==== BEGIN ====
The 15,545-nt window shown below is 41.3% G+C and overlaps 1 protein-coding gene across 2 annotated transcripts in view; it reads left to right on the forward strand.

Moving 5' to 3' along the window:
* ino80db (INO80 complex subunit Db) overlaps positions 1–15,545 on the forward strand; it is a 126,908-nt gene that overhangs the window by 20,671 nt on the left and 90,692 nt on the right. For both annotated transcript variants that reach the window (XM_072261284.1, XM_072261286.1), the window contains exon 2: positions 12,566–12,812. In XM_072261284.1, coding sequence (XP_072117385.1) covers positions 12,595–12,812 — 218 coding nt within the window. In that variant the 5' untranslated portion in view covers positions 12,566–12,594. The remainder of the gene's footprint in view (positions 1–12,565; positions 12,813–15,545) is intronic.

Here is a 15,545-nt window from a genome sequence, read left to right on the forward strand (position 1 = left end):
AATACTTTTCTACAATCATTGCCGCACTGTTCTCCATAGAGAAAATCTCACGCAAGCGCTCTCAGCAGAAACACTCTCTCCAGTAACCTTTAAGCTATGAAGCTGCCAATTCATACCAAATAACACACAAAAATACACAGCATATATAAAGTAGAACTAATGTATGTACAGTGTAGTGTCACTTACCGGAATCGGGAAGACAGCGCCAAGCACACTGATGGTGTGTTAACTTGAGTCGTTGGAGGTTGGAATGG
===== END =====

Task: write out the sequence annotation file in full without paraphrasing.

The 15,545-nt window shown below is 41.3% G+C and overlaps 1 protein-coding gene across 2 annotated transcripts in view; it reads left to right on the forward strand.

Moving 5' to 3' along the window:
* ino80db (INO80 complex subunit Db) overlaps positions 1–15,545 on the forward strand; it is a 126,908-nt gene that overhangs the window by 20,671 nt on the left and 90,692 nt on the right. For both annotated transcript variants that reach the window (XM_072261284.1, XM_072261286.1), the window contains exon 2: positions 12,566–12,812. In XM_072261284.1, coding sequence (XP_072117385.1) covers positions 12,595–12,812 — 218 coding nt within the window. In that variant the 5' untranslated portion in view covers positions 12,566–12,594. The remainder of the gene's footprint in view (positions 1–12,565; positions 12,813–15,545) is intronic.

Here is a 15,545-nt window from a genome sequence, read left to right on the forward strand (position 1 = left end):
AATACTTTTCTACAATCATTGCCGCACTGTTCTCCATAGAGAAAATCTCACGCAAGCGCTCTCAGCAGAAACACTCTCTCCAGTAACCTTTAAGCTATGAAGCTGCCAATTCATACCAAATAACACACAAAAATACACAGCATATATAAAGTAGAACTAATGTATGTACAGTGTAGTGTCACTTACCGGAATCGGGAAGACAGCGCCAAGCACACTGATGGTGTGTTAACTTGAGTCGTTGGAGGTTGGAATGG